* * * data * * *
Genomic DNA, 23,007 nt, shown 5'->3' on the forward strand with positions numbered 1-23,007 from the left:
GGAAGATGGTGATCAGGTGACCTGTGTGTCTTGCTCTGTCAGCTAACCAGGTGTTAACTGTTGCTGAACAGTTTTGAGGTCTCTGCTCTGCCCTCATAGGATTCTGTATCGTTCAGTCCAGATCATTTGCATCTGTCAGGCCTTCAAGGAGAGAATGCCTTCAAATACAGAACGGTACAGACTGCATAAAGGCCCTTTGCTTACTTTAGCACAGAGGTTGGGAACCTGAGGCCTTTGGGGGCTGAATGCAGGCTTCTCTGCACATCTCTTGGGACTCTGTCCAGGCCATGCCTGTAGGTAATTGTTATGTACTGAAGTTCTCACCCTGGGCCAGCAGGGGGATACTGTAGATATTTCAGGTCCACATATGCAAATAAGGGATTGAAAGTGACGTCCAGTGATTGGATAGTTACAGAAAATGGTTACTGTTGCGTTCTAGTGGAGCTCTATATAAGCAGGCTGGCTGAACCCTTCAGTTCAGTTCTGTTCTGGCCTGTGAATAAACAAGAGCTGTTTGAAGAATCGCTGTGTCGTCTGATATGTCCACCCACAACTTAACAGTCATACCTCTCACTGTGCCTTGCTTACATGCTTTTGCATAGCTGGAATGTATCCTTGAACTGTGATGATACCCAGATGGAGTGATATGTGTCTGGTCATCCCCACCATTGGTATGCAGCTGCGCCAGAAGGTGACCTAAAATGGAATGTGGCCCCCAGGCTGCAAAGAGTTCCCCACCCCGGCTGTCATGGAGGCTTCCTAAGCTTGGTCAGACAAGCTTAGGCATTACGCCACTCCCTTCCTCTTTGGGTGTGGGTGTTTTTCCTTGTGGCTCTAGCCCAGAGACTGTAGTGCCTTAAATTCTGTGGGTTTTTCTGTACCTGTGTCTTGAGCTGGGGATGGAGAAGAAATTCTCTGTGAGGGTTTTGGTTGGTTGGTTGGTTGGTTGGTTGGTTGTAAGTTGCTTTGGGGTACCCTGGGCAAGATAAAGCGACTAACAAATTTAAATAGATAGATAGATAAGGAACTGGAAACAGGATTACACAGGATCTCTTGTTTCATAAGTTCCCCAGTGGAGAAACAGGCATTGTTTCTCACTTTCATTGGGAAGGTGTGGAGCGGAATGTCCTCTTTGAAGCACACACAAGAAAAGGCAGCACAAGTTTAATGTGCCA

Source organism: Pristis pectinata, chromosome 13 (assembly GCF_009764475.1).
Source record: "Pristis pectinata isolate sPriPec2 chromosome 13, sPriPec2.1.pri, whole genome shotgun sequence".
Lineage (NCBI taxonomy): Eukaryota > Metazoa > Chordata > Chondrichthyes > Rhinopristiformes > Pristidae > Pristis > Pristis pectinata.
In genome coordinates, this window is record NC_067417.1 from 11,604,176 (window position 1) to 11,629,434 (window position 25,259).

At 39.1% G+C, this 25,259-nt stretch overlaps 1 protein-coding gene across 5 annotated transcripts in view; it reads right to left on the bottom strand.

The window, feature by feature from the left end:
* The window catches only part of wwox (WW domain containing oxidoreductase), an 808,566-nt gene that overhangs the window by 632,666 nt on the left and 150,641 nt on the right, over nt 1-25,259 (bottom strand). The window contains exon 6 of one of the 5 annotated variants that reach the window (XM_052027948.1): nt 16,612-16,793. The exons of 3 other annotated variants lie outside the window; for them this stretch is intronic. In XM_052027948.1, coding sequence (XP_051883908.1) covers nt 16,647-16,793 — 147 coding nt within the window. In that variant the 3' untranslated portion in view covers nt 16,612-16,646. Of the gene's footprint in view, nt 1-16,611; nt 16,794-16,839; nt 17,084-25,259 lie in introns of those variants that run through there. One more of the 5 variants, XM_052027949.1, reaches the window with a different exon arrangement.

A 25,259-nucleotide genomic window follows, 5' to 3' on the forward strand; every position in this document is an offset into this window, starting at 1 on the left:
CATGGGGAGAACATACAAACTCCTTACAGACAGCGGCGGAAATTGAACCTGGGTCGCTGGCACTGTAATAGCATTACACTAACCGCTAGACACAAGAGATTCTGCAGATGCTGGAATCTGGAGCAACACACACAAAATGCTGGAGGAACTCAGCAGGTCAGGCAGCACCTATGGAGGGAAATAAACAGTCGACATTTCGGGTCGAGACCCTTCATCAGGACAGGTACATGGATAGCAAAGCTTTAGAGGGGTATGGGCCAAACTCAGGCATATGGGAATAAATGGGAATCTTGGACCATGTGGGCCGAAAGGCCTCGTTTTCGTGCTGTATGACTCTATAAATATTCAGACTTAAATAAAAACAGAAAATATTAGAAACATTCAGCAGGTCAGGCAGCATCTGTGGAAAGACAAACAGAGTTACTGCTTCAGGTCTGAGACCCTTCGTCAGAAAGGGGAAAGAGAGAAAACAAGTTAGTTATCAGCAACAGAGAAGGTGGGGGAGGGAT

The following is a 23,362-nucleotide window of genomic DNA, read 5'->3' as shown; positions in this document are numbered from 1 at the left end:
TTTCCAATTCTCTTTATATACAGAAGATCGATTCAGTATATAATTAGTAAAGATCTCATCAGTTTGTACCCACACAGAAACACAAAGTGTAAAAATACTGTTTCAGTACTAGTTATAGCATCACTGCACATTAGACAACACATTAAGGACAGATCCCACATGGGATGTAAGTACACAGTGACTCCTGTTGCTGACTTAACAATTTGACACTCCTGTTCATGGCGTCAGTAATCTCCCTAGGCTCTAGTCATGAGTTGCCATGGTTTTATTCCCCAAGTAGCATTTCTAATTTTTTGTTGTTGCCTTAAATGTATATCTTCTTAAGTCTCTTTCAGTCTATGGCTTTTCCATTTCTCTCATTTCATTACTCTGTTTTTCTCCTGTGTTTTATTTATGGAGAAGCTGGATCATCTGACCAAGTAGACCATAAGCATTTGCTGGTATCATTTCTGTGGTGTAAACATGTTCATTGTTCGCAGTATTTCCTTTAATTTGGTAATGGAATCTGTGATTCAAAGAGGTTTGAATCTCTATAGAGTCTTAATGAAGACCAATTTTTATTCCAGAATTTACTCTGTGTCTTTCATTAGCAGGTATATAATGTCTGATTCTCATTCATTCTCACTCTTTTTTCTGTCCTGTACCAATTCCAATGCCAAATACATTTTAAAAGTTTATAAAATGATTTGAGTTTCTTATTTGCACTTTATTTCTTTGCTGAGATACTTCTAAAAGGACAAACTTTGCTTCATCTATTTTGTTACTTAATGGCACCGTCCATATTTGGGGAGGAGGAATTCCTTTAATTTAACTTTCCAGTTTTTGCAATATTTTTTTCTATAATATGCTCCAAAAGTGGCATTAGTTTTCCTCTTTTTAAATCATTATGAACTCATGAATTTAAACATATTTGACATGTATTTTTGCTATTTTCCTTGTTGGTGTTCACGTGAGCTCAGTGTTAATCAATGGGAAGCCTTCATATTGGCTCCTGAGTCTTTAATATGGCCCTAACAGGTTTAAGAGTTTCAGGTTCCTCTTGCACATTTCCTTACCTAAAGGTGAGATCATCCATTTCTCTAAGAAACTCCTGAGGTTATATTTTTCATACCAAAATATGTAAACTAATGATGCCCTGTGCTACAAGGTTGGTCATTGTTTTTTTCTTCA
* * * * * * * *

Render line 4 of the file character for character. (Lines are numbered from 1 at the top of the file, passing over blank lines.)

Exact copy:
Source record: "Pristis pectinata isolate sPriPec2 chromosome 13, sPriPec2.1.pri, whole genome shotgun sequence".